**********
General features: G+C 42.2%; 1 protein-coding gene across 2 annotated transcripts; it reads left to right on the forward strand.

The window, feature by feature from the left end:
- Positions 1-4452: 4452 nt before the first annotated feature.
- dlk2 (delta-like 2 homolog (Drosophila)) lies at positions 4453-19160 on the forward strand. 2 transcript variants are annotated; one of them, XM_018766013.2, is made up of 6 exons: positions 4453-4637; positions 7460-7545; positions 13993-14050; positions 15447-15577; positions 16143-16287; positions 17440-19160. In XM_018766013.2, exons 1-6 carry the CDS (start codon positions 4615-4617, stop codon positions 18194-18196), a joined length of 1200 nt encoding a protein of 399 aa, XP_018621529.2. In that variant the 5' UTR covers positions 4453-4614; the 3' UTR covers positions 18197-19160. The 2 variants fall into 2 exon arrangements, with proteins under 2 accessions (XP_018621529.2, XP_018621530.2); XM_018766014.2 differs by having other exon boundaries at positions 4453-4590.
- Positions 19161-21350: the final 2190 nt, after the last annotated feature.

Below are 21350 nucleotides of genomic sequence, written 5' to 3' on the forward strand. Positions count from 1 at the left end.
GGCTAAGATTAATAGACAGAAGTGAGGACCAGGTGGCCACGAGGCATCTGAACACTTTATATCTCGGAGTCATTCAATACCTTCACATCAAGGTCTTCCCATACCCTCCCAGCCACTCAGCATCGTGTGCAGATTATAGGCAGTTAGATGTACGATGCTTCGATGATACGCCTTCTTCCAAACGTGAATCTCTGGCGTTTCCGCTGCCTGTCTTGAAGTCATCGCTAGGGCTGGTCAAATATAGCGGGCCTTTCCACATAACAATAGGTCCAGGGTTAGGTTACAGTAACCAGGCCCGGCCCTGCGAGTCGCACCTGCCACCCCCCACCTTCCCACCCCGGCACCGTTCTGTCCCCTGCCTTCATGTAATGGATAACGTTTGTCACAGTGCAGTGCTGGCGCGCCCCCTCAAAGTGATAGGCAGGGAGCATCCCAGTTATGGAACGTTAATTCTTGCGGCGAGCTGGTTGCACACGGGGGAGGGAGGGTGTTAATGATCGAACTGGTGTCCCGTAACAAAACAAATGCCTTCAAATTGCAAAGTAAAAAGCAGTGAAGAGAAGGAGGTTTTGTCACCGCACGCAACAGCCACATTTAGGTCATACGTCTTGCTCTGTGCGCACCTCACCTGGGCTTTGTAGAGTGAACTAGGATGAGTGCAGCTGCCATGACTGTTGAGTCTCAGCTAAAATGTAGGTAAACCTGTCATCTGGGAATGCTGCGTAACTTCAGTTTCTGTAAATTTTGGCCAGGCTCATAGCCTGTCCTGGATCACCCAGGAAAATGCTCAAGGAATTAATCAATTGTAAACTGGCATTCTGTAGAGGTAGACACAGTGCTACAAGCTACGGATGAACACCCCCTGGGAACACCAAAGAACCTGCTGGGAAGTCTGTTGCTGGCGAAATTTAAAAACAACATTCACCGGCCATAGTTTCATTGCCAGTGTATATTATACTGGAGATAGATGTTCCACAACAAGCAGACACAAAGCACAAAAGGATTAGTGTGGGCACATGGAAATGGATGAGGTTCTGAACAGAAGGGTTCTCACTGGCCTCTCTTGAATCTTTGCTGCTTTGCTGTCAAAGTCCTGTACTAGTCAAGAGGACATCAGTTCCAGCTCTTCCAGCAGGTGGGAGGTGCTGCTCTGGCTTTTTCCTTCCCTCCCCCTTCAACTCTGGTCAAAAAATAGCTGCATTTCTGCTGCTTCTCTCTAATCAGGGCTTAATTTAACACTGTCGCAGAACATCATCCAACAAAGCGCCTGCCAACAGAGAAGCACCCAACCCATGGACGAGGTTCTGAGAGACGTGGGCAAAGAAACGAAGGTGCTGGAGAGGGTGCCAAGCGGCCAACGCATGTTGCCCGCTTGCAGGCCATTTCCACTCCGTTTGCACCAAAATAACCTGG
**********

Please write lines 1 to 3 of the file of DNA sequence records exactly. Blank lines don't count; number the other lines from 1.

General features: G+C 42.2%; 1 protein-coding gene across 2 annotated transcripts; it reads left to right on the forward strand.

The window, feature by feature from the left end:
- Positions 1-4452: 4452 nt before the first annotated feature.